Ten cohorts made up the heavy-infantry strength of a legion, but 20 cohorts were usually combined with a small cavalry force and other supporting units into a little self-supporting army of about 10, men. Two infantry weapons gave the legion its famous flexibility and force; the pilum , a 2-metre 7-foot javelin used for both throwing and thrusting; and the gladius , a centimetre inch cut-and-thrust sword with a broad, heavy blade.

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For protecton each legionary had a metal helmet, cuirass, and convex shield. In battle, the first line of maniples attacked on the double, hurling javelins and then diving in with swords before the enemy had time to recover. Then came the maniples of the second line, and only a resolute foe could rally from the two successive shocks.

As Roman armies of the late Republic and Empire became larger and more professional, the cohort, with an average field strength of men, replaced the maniple as the chief tactical unit within legions. In the military operations of Lucius Cornelius Sulla and Julius Caesar , a legion was composed of 10 cohorts, with 4 cohorts in the first line and 3 each in the second and third lines.

The Late Roman, Early Byzantine Infantryman (Fall of the Roman Empire History)

Seven legions in three lines, comprising about 25, heavy infantry, occupied a mile and a half of front. As Rome evolved from a conquering to a defending power, the cohort was increased to a field strength of — men. These still depended on the shock tactics of pilum and gladius, but the 5,—6, heavy infantry in a legion were now combined with an equal number of supporting cavalry troops and light infantry made up of archers, slingers, and javelin men.

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In order to deal with mounted barbarian raiders, the proportion of cavalry rose from one-seventh to one-fourth. By the 4th century ad , with the empire defending its many fortified border outposts, as many as 10 catapults and 60 ballistae were assigned to each legion.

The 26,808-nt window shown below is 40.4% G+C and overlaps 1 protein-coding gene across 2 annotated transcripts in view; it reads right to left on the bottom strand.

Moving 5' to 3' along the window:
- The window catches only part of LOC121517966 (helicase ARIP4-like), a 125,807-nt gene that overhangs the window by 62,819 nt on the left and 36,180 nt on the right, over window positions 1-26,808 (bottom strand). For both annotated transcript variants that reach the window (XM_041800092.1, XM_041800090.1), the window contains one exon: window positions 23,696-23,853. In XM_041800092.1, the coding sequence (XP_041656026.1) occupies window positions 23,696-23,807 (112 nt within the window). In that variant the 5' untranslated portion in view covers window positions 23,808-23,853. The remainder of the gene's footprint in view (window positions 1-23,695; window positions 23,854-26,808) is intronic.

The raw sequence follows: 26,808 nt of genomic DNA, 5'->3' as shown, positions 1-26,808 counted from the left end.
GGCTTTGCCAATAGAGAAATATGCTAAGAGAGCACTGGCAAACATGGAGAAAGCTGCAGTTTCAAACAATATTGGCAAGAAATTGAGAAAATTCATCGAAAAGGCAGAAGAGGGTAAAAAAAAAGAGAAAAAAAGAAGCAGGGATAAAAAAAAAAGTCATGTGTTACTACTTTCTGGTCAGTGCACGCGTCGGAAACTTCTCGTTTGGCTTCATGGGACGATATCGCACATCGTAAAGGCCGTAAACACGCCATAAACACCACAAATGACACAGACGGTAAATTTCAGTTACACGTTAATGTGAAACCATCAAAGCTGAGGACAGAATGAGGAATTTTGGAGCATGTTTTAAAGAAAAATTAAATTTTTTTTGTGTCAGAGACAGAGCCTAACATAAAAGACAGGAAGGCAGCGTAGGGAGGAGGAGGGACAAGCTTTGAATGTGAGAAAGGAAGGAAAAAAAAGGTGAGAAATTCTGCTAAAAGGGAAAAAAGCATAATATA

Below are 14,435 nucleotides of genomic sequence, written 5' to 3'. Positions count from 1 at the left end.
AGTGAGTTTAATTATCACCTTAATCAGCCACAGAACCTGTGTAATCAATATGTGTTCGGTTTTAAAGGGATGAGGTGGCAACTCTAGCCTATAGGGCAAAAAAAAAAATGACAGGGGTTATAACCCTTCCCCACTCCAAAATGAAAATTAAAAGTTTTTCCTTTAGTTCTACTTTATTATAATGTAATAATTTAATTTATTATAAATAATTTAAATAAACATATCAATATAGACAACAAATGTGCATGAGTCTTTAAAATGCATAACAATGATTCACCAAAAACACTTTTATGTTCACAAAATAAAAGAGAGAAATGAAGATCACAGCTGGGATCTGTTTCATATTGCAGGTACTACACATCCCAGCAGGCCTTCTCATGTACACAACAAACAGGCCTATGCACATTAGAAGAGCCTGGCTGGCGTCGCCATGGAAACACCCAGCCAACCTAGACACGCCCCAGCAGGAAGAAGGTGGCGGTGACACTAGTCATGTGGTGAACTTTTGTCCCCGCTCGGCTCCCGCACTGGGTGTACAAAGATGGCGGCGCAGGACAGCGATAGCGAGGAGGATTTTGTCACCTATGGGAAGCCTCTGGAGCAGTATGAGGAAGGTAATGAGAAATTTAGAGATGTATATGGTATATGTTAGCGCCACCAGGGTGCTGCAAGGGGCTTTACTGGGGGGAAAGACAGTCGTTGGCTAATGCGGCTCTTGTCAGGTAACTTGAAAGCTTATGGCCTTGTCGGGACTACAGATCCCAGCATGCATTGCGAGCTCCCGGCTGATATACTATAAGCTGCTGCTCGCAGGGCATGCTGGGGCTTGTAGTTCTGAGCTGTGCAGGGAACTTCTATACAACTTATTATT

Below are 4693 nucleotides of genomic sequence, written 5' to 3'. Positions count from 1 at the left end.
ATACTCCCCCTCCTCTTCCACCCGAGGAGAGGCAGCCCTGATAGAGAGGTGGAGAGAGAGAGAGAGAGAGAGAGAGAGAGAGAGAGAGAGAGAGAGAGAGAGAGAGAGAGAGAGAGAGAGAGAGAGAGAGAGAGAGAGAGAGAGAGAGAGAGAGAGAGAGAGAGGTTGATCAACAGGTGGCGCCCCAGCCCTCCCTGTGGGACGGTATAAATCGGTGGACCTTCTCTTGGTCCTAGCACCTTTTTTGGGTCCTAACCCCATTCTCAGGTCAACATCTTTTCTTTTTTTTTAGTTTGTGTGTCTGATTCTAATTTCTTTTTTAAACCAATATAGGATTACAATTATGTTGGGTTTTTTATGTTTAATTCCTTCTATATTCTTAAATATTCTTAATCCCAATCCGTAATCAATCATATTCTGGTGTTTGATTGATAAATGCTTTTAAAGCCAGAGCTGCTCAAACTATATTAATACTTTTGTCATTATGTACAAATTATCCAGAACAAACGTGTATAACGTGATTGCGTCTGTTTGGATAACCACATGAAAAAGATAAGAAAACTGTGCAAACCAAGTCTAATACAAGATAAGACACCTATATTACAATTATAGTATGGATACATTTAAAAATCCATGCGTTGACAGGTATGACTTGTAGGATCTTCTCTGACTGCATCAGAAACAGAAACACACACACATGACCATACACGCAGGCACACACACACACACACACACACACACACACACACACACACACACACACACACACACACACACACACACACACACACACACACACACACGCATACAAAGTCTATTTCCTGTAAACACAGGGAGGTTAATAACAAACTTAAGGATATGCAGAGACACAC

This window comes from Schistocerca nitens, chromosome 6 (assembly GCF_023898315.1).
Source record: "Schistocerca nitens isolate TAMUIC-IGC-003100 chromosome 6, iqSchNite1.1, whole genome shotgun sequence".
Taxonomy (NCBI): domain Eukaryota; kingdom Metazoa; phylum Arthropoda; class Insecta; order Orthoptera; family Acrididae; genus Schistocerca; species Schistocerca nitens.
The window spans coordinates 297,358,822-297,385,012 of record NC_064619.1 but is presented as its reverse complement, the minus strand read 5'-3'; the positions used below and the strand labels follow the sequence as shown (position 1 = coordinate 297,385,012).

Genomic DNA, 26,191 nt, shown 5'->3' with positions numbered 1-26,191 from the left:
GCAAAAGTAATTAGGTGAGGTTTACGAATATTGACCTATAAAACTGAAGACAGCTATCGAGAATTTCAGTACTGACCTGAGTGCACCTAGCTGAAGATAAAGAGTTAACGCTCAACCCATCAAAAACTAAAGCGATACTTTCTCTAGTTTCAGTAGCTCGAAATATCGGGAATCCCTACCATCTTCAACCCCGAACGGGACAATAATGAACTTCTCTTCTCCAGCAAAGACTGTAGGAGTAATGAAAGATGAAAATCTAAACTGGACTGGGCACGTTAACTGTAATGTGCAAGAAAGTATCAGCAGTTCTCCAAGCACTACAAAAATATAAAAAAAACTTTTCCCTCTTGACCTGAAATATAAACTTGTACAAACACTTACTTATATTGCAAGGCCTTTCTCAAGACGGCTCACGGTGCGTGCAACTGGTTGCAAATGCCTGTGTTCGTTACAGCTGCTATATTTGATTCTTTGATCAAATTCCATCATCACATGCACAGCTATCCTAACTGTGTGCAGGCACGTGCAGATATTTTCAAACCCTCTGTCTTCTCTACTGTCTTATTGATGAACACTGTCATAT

In modern times the term legion has been applied to a corps of foreign volunteers or mercenaries, such as the French provincial legions of Francis I and the second-line formations of Napoleon. We welcome suggested improvements to any of our articles.

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See Article History. Read More on This Topic. During this time, both his character and medical condition was heavily scrutinized by enlisting officers. This law-bending scope was a practical outcome of the civil wars that plagued the Roman realm during the end of the Republic era. For example, Julius Caesar raised the legio V Alaudae from the native Gauls and later naturalized their citizenship. As a desperate solution, he started filling his army ranks consisting of around 23 legions from the native population of the eastern provinces Syria and Egypt.

So simply put, oftentimes Roman citizenship was not a requirement, but rather a status that was conferred upon the Roman legionary during his time of enlistment. However free birth was still a requirement, with slaves being barred from the career of soldiery — though they might have been inducted as supporting units inside a legion used for menial works see entry 9. Moreover, while the legionaries were supposed to be volunteers who joined the army, many of them were simply conscripted into the legions — due to the requirement of higher manpower during the civil wars and the later Augustan period.